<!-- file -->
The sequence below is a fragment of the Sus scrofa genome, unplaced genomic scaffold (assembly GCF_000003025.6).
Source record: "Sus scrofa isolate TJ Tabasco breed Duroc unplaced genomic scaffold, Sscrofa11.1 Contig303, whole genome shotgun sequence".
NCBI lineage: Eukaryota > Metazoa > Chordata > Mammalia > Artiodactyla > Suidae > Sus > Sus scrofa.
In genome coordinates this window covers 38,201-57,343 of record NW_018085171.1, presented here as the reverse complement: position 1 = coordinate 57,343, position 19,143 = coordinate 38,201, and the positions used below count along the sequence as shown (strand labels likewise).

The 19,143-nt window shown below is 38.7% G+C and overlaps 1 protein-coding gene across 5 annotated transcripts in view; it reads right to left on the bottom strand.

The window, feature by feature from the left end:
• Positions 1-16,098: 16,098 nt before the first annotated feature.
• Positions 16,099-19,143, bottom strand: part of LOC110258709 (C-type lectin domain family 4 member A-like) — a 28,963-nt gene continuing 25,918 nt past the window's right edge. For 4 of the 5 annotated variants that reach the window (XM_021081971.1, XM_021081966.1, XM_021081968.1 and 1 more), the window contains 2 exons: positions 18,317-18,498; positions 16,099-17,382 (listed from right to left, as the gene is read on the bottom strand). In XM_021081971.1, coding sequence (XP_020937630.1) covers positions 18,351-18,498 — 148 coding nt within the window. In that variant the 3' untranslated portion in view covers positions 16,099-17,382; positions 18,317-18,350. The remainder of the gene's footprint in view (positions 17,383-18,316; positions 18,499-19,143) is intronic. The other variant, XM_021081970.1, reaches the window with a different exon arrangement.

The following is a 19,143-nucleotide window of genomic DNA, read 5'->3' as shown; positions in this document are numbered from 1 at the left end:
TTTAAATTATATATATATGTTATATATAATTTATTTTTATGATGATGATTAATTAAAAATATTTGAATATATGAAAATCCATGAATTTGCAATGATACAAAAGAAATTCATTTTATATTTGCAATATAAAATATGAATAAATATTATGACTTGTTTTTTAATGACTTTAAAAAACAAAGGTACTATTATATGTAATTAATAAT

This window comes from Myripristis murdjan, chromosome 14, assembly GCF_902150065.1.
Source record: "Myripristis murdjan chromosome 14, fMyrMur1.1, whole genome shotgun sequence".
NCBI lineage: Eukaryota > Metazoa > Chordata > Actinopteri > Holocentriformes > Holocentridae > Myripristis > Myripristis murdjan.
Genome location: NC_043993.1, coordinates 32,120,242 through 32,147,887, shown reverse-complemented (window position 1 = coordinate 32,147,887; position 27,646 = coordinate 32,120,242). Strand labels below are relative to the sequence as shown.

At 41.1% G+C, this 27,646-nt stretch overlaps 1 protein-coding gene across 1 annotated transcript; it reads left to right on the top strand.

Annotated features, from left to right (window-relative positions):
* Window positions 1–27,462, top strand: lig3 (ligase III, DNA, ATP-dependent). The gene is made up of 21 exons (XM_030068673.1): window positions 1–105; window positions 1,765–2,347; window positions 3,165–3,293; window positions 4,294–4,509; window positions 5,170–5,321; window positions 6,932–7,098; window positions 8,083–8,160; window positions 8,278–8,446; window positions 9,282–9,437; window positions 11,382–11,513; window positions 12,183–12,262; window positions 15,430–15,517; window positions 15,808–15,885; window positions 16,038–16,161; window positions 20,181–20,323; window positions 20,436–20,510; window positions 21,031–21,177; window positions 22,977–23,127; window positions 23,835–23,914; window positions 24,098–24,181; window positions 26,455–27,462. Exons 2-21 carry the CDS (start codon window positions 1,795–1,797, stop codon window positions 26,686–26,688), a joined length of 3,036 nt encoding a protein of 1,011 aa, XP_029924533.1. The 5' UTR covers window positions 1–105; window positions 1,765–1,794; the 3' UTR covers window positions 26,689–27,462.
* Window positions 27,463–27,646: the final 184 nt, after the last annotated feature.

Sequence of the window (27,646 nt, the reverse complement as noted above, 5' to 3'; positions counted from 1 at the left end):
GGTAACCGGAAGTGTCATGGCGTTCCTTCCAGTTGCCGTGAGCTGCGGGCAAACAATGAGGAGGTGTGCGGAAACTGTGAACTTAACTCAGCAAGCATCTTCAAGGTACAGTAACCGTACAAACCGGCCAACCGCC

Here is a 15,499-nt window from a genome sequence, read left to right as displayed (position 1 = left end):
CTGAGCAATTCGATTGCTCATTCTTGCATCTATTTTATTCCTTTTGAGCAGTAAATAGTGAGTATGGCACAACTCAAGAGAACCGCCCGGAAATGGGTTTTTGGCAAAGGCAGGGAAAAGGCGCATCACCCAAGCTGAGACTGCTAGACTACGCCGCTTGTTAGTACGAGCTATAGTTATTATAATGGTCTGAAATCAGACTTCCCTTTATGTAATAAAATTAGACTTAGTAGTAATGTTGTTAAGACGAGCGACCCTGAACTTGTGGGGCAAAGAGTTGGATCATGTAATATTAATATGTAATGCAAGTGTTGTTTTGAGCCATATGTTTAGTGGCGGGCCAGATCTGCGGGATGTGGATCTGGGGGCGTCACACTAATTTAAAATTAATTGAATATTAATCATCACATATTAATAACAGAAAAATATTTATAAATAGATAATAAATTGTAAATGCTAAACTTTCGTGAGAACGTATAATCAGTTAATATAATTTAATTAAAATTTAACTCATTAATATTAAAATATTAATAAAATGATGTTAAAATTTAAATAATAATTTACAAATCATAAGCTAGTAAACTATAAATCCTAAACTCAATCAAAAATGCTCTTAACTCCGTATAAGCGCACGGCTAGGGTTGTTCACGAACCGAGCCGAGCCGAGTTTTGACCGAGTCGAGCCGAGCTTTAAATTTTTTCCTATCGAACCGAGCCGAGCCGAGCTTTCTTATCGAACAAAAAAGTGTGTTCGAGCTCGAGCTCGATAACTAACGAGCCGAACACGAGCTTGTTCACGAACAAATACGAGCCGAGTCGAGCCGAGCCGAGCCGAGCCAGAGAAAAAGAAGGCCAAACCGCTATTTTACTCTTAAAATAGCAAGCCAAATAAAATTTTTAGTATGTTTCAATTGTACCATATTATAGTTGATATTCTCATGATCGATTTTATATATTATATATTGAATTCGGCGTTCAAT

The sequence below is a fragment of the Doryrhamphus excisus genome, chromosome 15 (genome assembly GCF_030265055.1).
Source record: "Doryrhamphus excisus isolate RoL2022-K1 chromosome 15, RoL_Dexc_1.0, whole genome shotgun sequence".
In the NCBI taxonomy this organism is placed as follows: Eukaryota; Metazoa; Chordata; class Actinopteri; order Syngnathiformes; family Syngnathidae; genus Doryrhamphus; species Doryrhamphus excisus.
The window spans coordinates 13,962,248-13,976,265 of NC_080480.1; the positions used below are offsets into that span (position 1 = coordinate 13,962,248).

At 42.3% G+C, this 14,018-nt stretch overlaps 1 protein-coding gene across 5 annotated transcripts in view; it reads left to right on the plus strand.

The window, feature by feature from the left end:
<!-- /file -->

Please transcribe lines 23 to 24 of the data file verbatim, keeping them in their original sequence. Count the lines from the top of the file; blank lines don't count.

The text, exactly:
The sequence below is a fragment of the Doryrhamphus excisus genome, chromosome 15 (genome assembly GCF_030265055.1).
Source record: "Doryrhamphus excisus isolate RoL2022-K1 chromosome 15, RoL_Dexc_1.0, whole genome shotgun sequence".